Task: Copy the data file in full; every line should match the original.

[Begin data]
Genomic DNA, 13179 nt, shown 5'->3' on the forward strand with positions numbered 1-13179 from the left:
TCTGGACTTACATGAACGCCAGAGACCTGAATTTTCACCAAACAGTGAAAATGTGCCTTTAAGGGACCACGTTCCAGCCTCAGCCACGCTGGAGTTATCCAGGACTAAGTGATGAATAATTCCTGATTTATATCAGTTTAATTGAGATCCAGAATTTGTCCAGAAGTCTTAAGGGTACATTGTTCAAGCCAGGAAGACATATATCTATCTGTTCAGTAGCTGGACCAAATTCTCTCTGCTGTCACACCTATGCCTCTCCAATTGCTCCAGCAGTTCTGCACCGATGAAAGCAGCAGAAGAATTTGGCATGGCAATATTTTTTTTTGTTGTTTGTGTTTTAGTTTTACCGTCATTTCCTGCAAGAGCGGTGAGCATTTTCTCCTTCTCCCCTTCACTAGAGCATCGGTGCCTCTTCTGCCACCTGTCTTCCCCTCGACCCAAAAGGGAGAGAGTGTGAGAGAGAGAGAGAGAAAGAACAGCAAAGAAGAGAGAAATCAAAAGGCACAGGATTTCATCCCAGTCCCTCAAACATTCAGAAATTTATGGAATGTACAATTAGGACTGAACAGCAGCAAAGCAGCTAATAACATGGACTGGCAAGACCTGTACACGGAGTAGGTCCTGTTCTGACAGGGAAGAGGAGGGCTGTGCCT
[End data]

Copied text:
Genomic DNA, 13179 nt, shown 5'->3' on the forward strand with positions numbered 1-13179 from the left:
TCTGGACTTACATGAACGCCAGAGACCTGAATTTTCACCAAACAGTGAAAATGTGCCTTTAAGGGACCACGTTCCAGCCTCAGCCACGCTGGAGTTATCCAGGACTAAGTGATGAATAATTCCTGATTTATATCAGTTTAATTGAGATCCAGAATTTGTCCAGAAGTCTTAAGGGTACATTGTTCAAGCCAGGAAGACATATATCTATCTGTTCAGTAGCTGGACCAAATTCTCTCTGCTGTCACACCTATGCCTCTCCAATTGCTCCAGCAGTTCTGCACCGATGAAAGCAGCAGAAGAATTTGGCATGGCAATATTTTTTTTTGTTGTTTGTGTTTTAGTTTTACCGTCATTTCCTGCAAGAGCGGTGAGCATTTTCTCCTTCTCCCCTTCACTAGAGCATCGGTGCCTCTTCTGCCACCTGTCTTCCCCTCGACCCAAAAGGGAGAGAGTGTGAGAGAGAGAGAGAGAAAGAACAGCAAAGAAGAGAGAAATCAAAAGGCACAGGATTTCATCCCAGTCCCTCAAACATTCAGAAATTTATGGAATGTACAATTAGGACTGAACAGCAGCAAAGCAGCTAATAACATGGACTGGCAAGACCTGTACACGGAGTAGGTCCTGTTCTGACAGGGAAGAGGAGGGCTGTGCCT